Since its establishment in 1994, Celtic Studies Publications has published scholarly monographs, book series and edited essay collections primarily focused on the languages, literatures and civilizations of the early Celtic peoples. Its over-riding concern is to promote the development of Celtic Studies in a contemporary interdisciplinary context. The three volumes, to date, in the Celtic Studies from the West series, for example, explore the innovative idea that the Celtic languages originated in the Atlantic Zone during the Bronze Age. Its chapters argue both for and against this paradigm shift, approaching their topic from various perspectives – archaeological, philological and informed by genetics. Tartessian, a related series, presents the argument that some of the earliest written records of Europe, from the Early Iron Age in the south-western Iberian Peninsula, can be read as inscribed in an Indo-European and specifically Celtic language. Other publications issued by the Press include, for example, a new edition of Edward Lhuyd’s Archæologia Britannica, celebrating the volume’s 300th anniversary, and The Celtic Heroic Age: Literary Sources for Ancient Celtic Europe & Early Ireland & Wales, now in its fourth edition and including a wealth of Greek and Roman, early Irish, Hiberno-Latin and Brittonic sources in translation.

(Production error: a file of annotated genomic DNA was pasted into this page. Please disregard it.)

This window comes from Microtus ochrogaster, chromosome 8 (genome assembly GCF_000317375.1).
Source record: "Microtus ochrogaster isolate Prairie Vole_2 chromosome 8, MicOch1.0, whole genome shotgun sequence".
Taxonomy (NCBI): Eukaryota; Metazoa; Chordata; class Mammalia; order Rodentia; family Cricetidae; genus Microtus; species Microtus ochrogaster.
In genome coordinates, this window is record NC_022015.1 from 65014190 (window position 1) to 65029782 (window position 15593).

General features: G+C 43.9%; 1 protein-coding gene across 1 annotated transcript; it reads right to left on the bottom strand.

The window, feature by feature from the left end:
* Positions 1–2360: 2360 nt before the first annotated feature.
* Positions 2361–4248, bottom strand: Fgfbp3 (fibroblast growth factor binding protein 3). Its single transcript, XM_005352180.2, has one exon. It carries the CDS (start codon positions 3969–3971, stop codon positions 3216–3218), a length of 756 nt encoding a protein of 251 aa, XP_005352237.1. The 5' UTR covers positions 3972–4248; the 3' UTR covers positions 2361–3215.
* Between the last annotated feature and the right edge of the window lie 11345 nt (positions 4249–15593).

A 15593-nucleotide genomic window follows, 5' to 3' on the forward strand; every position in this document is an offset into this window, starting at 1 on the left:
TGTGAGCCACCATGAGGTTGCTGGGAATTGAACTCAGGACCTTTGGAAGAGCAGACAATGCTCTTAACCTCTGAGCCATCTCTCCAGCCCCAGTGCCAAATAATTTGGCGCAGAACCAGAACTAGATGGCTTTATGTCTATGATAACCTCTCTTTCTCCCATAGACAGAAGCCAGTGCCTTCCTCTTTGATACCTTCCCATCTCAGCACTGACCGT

John Koch, the Director of the Press, a graduate of Harvard University, has since 2007 held a personal chair at the Centre for Advanced Welsh and Celtic Studies at Aberystwyth, Wales. He is the author of groundbreaking volumes, such as The Gododdin of Aneirin and the acclaimed five-volume Celtic Culture: A Historical Encyclopedia and An Atlas for Celtic Studies, both of which he not only edited and co-authored, but also co-designed.
In the early 2000s Celtic Studies Publications, after it had moved its base to Wales, was re-entitled CSP-Cymru Cyf. The Llyfrau Cantre’r Gwaelod series is an offshoot of CSP-Cymru Cyf., established in 2016 with the aim of bringing back into print lost Welsh literary classics from the nineteenth century. Its volumes incorporate a scholarly edition of the original texts, with an accompanying introduction. Jane Aaron, the series editor, Emeritus Professor at the University of South Wales, can be contacted at firstname.lastname@example.org